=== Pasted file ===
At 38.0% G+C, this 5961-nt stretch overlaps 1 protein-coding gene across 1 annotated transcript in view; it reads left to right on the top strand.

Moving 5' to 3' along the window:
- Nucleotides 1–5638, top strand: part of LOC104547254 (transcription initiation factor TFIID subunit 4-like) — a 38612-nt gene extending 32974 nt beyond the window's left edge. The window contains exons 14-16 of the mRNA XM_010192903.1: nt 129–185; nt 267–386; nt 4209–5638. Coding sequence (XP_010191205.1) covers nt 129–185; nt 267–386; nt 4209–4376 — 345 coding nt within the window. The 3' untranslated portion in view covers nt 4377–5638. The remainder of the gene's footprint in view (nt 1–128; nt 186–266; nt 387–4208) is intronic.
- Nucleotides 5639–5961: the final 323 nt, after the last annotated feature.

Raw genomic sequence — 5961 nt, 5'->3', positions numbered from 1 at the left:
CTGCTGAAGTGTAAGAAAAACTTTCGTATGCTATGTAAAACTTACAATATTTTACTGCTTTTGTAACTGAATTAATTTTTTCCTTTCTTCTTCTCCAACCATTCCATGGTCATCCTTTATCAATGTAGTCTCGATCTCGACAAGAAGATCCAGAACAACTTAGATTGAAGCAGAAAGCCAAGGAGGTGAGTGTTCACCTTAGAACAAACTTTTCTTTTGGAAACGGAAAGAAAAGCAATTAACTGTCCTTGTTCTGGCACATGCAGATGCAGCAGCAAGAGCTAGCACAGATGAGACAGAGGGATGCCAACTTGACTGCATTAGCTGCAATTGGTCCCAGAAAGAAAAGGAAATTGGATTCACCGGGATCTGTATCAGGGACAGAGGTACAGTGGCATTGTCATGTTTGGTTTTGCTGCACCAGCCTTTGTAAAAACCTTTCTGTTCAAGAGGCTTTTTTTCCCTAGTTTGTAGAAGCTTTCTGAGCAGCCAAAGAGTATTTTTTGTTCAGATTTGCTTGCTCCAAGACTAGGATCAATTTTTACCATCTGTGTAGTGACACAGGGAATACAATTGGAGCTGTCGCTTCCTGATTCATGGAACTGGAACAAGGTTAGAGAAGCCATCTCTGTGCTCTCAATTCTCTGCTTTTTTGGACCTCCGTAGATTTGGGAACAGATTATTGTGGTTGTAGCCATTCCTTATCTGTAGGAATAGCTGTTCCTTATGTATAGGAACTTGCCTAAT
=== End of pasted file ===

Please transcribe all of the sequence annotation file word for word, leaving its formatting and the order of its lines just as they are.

At 38.0% G+C, this 5961-nt stretch overlaps 1 protein-coding gene across 1 annotated transcript in view; it reads left to right on the top strand.

Moving 5' to 3' along the window:
- Nucleotides 1–5638, top strand: part of LOC104547254 (transcription initiation factor TFIID subunit 4-like) — a 38612-nt gene extending 32974 nt beyond the window's left edge. The window contains exons 14-16 of the mRNA XM_010192903.1: nt 129–185; nt 267–386; nt 4209–5638. Coding sequence (XP_010191205.1) covers nt 129–185; nt 267–386; nt 4209–4376 — 345 coding nt within the window. The 3' untranslated portion in view covers nt 4377–5638. The remainder of the gene's footprint in view (nt 1–128; nt 186–266; nt 387–4208) is intronic.
- Nucleotides 5639–5961: the final 323 nt, after the last annotated feature.

Raw genomic sequence — 5961 nt, 5'->3', positions numbered from 1 at the left:
CTGCTGAAGTGTAAGAAAAACTTTCGTATGCTATGTAAAACTTACAATATTTTACTGCTTTTGTAACTGAATTAATTTTTTCCTTTCTTCTTCTCCAACCATTCCATGGTCATCCTTTATCAATGTAGTCTCGATCTCGACAAGAAGATCCAGAACAACTTAGATTGAAGCAGAAAGCCAAGGAGGTGAGTGTTCACCTTAGAACAAACTTTTCTTTTGGAAACGGAAAGAAAAGCAATTAACTGTCCTTGTTCTGGCACATGCAGATGCAGCAGCAAGAGCTAGCACAGATGAGACAGAGGGATGCCAACTTGACTGCATTAGCTGCAATTGGTCCCAGAAAGAAAAGGAAATTGGATTCACCGGGATCTGTATCAGGGACAGAGGTACAGTGGCATTGTCATGTTTGGTTTTGCTGCACCAGCCTTTGTAAAAACCTTTCTGTTCAAGAGGCTTTTTTTCCCTAGTTTGTAGAAGCTTTCTGAGCAGCCAAAGAGTATTTTTTGTTCAGATTTGCTTGCTCCAAGACTAGGATCAATTTTTACCATCTGTGTAGTGACACAGGGAATACAATTGGAGCTGTCGCTTCCTGATTCATGGAACTGGAACAAGGTTAGAGAAGCCATCTCTGTGCTCTCAATTCTCTGCTTTTTTGGACCTCCGTAGATTTGGGAACAGATTATTGTGGTTGTAGCCATTCCTTATCTGTAGGAATAGCTGTTCCTTATGTATAGGAACTTGCCTAAT